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Samuel L. Jackson as Special Agent Derrick Vann
Eugene Levy as Andy Fidler
Luke Goss as Joey
Andy Fidler (Eugene Levy) is a dental supply salesman from Wisconsin who picks the wrong day and the wrong diner in which to have lunch and read a newspaper. He is quickly misidentified as an international arms dealer trying to buy recently stolen weapons, which brings him into the path of Derrick Vann (Samuel L. Jackson), the hard-nosed ATF agent who has been tracking the stolen guns and will do anything - including forcing Andy to go along with the charade - in order to get them back.
The mismatched buddy movie has been done a hundred times, and The Man plays out just like every other permutation of the story has; but Levy's comic timing and Jackson's practiced Glare provide a decent amount of entertainment.
Films like The Man work entirely on the strength of the leads and their chemistry. Levy and Jackson both play characters they've become very familiar with - Levy as the earnest and befuddled everyman just trying to get along and Jackson as the angry misanthrope who just wants to do his job and not be bothered - and they slip back into them with ease. They work well together on screen and do solid, if uninspired work.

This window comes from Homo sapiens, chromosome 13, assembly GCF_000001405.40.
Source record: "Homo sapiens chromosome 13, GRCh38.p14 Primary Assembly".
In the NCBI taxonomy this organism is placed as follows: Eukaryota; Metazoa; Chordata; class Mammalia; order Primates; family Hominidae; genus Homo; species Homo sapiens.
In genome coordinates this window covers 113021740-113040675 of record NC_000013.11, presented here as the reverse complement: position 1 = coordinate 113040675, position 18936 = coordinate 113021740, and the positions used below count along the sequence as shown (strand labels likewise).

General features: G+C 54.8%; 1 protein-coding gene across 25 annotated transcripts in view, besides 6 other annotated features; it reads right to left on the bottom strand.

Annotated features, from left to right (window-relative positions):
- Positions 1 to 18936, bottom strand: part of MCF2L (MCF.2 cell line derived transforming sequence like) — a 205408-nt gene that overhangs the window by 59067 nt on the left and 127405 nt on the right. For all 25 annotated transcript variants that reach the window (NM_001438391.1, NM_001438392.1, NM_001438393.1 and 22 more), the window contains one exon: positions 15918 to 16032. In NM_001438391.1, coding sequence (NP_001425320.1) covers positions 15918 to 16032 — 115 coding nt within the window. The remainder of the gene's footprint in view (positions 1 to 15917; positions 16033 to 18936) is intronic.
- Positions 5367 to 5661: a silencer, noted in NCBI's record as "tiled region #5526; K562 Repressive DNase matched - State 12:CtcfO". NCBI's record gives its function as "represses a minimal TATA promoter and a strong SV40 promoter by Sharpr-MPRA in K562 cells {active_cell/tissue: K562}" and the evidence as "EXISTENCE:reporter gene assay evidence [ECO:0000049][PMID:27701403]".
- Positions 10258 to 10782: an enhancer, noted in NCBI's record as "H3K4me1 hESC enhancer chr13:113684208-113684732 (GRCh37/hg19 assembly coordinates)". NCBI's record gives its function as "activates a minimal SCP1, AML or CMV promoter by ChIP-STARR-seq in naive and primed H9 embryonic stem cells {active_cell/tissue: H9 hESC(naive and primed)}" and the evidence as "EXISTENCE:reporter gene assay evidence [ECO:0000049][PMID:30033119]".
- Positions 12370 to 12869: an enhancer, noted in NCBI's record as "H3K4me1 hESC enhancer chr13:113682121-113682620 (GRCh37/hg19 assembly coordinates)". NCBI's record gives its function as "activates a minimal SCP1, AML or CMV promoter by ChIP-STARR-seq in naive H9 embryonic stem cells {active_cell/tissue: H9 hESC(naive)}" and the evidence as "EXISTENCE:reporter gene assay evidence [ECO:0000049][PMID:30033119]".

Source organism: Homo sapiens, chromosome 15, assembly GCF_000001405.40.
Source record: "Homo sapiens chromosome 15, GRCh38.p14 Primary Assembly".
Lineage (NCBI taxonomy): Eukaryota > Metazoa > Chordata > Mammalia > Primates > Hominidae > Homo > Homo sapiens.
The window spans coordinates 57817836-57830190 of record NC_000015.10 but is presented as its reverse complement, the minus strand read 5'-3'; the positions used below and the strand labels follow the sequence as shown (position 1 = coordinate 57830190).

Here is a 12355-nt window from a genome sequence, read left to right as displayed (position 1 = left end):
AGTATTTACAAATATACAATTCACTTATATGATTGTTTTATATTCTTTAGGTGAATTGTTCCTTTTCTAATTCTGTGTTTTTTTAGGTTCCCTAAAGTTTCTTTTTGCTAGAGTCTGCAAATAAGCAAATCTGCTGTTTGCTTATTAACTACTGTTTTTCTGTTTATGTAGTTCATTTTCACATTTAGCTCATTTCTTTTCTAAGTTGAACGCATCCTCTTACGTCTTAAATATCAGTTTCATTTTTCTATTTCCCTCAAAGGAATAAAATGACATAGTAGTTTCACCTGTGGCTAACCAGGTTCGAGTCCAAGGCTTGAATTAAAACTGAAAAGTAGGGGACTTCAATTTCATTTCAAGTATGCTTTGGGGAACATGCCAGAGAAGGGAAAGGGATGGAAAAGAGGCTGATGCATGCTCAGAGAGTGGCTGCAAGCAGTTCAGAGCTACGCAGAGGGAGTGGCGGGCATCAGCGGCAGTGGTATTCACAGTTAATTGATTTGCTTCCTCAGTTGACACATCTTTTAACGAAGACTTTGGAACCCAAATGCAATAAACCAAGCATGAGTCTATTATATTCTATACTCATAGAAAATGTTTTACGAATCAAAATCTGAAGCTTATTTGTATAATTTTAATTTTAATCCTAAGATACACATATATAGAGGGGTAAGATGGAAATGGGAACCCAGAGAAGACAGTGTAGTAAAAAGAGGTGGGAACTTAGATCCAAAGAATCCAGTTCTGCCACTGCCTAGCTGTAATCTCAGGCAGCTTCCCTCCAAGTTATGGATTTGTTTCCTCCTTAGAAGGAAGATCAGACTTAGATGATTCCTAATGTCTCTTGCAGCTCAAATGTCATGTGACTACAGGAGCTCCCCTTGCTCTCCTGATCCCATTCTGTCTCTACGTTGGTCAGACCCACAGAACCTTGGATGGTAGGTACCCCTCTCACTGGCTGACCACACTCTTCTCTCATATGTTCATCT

Luke Goss gets the thankless job of being the slightly menacing villain these films require who is always competent enough to get the job done and be somewhat dangerous, but just incompetent enough to mistake a dental supply salesman for an arms dealer. Goss does what he can but there's not much he can do; while Levy and Jackson get to indulge in broad situational comedy, everyone else is forced to play the straight man.
It's not the best version of this particular type of comedy ever made, but it's not bad and often enough fairly entertaining.
The Man is rated PG-13 for language, rude dialogue and some violence.